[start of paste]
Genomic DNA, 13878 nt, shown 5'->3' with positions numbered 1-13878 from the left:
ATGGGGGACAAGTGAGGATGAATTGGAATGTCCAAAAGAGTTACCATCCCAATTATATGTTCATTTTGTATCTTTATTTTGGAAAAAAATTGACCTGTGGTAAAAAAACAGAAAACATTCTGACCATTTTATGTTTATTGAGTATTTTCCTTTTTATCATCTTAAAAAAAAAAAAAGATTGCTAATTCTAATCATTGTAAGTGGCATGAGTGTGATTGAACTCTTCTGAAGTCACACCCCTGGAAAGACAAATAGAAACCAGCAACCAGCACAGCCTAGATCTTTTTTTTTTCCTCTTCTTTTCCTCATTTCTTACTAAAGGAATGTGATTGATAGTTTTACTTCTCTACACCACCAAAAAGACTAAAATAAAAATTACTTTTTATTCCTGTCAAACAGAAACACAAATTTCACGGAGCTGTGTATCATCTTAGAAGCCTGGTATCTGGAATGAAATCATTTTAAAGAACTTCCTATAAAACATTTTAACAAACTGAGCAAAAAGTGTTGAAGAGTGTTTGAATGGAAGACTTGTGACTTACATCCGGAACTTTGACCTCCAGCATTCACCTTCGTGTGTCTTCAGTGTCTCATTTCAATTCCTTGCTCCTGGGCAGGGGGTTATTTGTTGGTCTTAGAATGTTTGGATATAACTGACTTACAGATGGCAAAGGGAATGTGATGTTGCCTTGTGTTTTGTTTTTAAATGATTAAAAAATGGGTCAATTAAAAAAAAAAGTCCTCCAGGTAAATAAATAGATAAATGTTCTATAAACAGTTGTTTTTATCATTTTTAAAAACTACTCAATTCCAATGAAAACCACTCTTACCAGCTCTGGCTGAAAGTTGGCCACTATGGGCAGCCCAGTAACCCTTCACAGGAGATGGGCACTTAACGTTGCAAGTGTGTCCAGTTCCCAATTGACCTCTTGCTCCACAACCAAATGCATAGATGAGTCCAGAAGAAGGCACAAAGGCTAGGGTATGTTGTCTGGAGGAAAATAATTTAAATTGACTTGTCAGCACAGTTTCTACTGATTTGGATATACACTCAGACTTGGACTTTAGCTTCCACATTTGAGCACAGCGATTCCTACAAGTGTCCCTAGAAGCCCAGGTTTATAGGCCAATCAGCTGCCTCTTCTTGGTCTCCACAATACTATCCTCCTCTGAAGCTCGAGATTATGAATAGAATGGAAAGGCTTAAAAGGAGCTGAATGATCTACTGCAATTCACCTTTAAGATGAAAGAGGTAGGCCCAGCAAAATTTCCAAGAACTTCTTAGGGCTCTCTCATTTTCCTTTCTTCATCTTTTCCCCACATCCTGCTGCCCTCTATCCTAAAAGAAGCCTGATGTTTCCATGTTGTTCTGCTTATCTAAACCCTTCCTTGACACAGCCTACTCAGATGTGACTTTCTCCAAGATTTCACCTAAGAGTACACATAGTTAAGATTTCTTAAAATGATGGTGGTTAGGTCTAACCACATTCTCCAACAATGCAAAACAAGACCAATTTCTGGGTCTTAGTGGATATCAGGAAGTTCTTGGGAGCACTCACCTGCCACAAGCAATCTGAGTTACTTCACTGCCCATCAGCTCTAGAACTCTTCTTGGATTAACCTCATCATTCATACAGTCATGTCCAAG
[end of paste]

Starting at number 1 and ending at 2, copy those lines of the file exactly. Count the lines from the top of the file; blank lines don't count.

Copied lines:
Genomic DNA, 13878 nt, shown 5'->3' with positions numbered 1-13878 from the left:
ATGGGGGACAAGTGAGGATGAATTGGAATGTCCAAAAGAGTTACCATCCCAATTATATGTTCATTTTGTATCTTTATTTTGGAAAAAAATTGACCTGTGGTAAAAAAACAGAAAACATTCTGACCATTTTATGTTTATTGAGTATTTTCCTTTTTATCATCTTAAAAAAAAAAAAAGATTGCTAATTCTAATCATTGTAAGTGGCATGAGTGTGATTGAACTCTTCTGAAGTCACACCCCTGGAAAGACAAATAGAAACCAGCAACCAGCACAGCCTAGATCTTTTTTTTTTCCTCTTCTTTTCCTCATTTCTTACTAAAGGAATGTGATTGATAGTTTTACTTCTCTACACCACCAAAAAGACTAAAATAAAAATTACTTTTTATTCCTGTCAAACAGAAACACAAATTTCACGGAGCTGTGTATCATCTTAGAAGCCTGGTATCTGGAATGAAATCATTTTAAAGAACTTCCTATAAAACATTTTAACAAACTGAGCAAAAAGTGTTGAAGAGTGTTTGAATGGAAGACTTGTGACTTACATCCGGAACTTTGACCTCCAGCATTCACCTTCGTGTGTCTTCAGTGTCTCATTTCAATTCCTTGCTCCTGGGCAGGGGGTTATTTGTTGGTCTTAGAATGTTTGGATATAACTGACTTACAGATGGCAAAGGGAATGTGATGTTGCCTTGTGTTTTGTTTTTAAATGATTAAAAAATGGGTCAATTAAAAAAAAAAGTCCTCCAGGTAAATAAATAGATAAATGTTCTATAAACAGTTGTTTTTATCATTTTTAAAAACTACTCAATTCCAATGAAAACCACTCTTACCAGCTCTGGCTGAAAGTTGGCCACTATGGGCAGCCCAGTAACCCTTCACAGGAGATGGGCACTTAACGTTGCAAGTGTGTCCAGTTCCCAATTGACCTCTTGCTCCACAACCAAATGCATAGATGAGTCCAGAAGAAGGCACAAAGGCTAGGGTATGTTGTCTGGAGGAAAATAATTTAAATTGACTTGTCAGCACAGTTTCTACTGATTTGGATATACACTCAGACTTGGACTTTAGCTTCCACATTTGAGCACAGCGATTCCTACAAGTGTCCCTAGAAGCCCAGGTTTATAGGCCAATCAGCTGCCTCTTCTTGGTCTCCACAATACTATCCTCCTCTGAAGCTCGAGATTATGAATAGAATGGAAAGGCTTAAAAGGAGCTGAATGATCTACTGCAATTCACCTTTAAGATGAAAGAGGTAGGCCCAGCAAAATTTCCAAGAACTTCTTAGGGCTCTCTCATTTTCCTTTCTTCATCTTTTCCCCACATCCTGCTGCCCTCTATCCTAAAAGAAGCCTGATGTTTCCATGTTGTTCTGCTTATCTAAACCCTTCCTTGACACAGCCTACTCAGATGTGACTTTCTCCAAGATTTCACCTAAGAGTACACATAGTTAAGATTTCTTAAAATGATGGTGGTTAGGTCTAACCACATTCTCCAACAATGCAAAACAAGACCAATTTCTGGGTCTTAGTGGATATCAGGAAGTTCTTGGGAGCACTCACCTGCCACAAGCAATCTGAGTTACTTCACTGCCCATCAGCTCTAGAACTCTTCTTGGATTAACCTCATCATTCATACAGTCATGTCCAAG